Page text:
Chapman mixes math and art in “Reflections”


“Reflections, Rotations, Symmetries”

Brian Chapman

709 Penn Gallery

Opening… “Reflections, Rotations, Symmetries”

Brian Chapman

709 Penn Gallery

Opening reception tonight at 5

Runs through Nov. 16

To Brian Chapman, math and art aren’t mutually exclusive. In fact, he simply considers them to be opposite ends of the same spectrum.

The Pitt faculty member, who teaches part time in the department of biomedical informatics, has combined his knowledge of conformal mapping and computer programming with his lifelong interest in the visual arts to create a fascinating set of photographs.

Chapman claims his latest visual project, the kaleidoscope-like images created from simple photographs of nature objects, began with a 2006 trip to his home state of Utah. When he started to seriously endeavor in photography about six years ago, Chapman took pictures of cottonwood tree bark.

“I became really fascinated with [taking pictures of] bark,” he laughs. “My wife thought I was crazy.”

But last year after attending a show of friend and local Pittsburgh artist Clayton Merrell, Chapman became inspired to see if he could do something interesting with his photos. Taking cues from another inspiration, the art of M.C. Escher, Chapman began playing with reflections and symmetry in the photos using a computer program he used in his field of medical imaging.

The first set of pictures he created were simply mirror images of the original photo facing each other. “I took an image with essentially no symmetry and created it,” he explains. “Our eyes love symmetry.”

Then he went one step further and used the computer program to take a “wedge” from the reflection photograph to repeat it into a rose pattern. He wanted this set to resemble stained glass windows, and the result is mesmerizing.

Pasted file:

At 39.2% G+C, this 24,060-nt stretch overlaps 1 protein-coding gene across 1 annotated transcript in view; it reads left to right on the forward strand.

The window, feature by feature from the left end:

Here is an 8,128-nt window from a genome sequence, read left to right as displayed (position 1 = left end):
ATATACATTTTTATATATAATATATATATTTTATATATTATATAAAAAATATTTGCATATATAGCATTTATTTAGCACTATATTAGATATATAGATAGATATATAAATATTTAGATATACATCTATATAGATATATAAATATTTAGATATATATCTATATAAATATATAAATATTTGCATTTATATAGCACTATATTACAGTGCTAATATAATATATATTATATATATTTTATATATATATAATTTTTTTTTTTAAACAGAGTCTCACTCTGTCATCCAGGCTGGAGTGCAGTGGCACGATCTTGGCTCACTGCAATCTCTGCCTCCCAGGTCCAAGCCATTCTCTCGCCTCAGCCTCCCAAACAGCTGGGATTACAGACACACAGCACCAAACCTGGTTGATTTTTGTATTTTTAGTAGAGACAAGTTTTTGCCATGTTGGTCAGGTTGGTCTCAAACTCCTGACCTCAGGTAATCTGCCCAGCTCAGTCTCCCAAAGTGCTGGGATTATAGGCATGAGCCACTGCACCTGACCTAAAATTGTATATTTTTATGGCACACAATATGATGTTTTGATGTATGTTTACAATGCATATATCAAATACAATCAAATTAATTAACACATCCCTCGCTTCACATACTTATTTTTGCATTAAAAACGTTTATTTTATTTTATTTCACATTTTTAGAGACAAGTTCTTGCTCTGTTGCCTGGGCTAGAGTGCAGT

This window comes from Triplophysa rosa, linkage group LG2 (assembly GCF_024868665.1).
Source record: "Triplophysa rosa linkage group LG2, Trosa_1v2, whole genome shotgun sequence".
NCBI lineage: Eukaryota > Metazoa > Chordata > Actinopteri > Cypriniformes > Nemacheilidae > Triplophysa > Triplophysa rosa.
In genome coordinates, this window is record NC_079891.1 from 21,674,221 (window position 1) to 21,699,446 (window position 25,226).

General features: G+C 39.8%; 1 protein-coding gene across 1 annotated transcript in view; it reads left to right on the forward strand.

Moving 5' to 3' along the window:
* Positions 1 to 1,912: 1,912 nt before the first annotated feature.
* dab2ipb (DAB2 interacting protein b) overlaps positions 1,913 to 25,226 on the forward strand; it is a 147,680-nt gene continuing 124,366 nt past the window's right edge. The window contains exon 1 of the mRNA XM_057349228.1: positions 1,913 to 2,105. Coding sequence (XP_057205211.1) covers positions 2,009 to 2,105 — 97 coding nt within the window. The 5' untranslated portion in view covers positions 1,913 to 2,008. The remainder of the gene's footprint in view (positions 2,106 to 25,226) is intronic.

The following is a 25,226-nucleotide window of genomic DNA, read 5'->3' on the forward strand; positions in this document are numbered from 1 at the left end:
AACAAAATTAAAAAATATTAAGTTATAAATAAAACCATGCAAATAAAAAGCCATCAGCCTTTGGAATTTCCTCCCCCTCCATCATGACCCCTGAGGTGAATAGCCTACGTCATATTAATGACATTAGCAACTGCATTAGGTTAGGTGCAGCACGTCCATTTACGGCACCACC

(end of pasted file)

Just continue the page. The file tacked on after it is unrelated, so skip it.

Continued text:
His third set of photographs became extremely detailed, as he used the program to once more take another “wedge” from one of the stained-glass-window photos. “There are intricate patterns [in these],” he explains. “Some people say it reminds them of fractals.”

Chapman considers his work in both the mathematics fields and the art world to be a “fun interplay” and “intertwined, if indirectly.” His photographs take the aesthetic basics of symmetry, pattern and color, and rework them into interesting and attention-grabbing pieces of art.

Personally, he is especially intrigued by the interaction of the “artificiality of the mathematical patterns and the organic naturalness of the original photos.”

Although a self-proclaimed amateur artist since the sixth grade, Chapman has never had more than had “a piece here or there” in art shows. But through a fortuitous connection with Pittsburgh Cultural Trust’s Tracy Edmunds, he will now have his own gallery opening. How does this feel to him?

“I’m nervous and excited with the anticipation, having never really been in the art world but always fascinated with it,” he says. That anticipation is understandable, if not warranted, as Chapman claims the gallery is expecting between two to four thousand people next weekend for the gallery crawl.

The show, entitled “Reflections, Rotations, Symmetries,” will be displayed in the 709 Penn Gallery from today until Nov. 16, with the opening reception tonight at 5.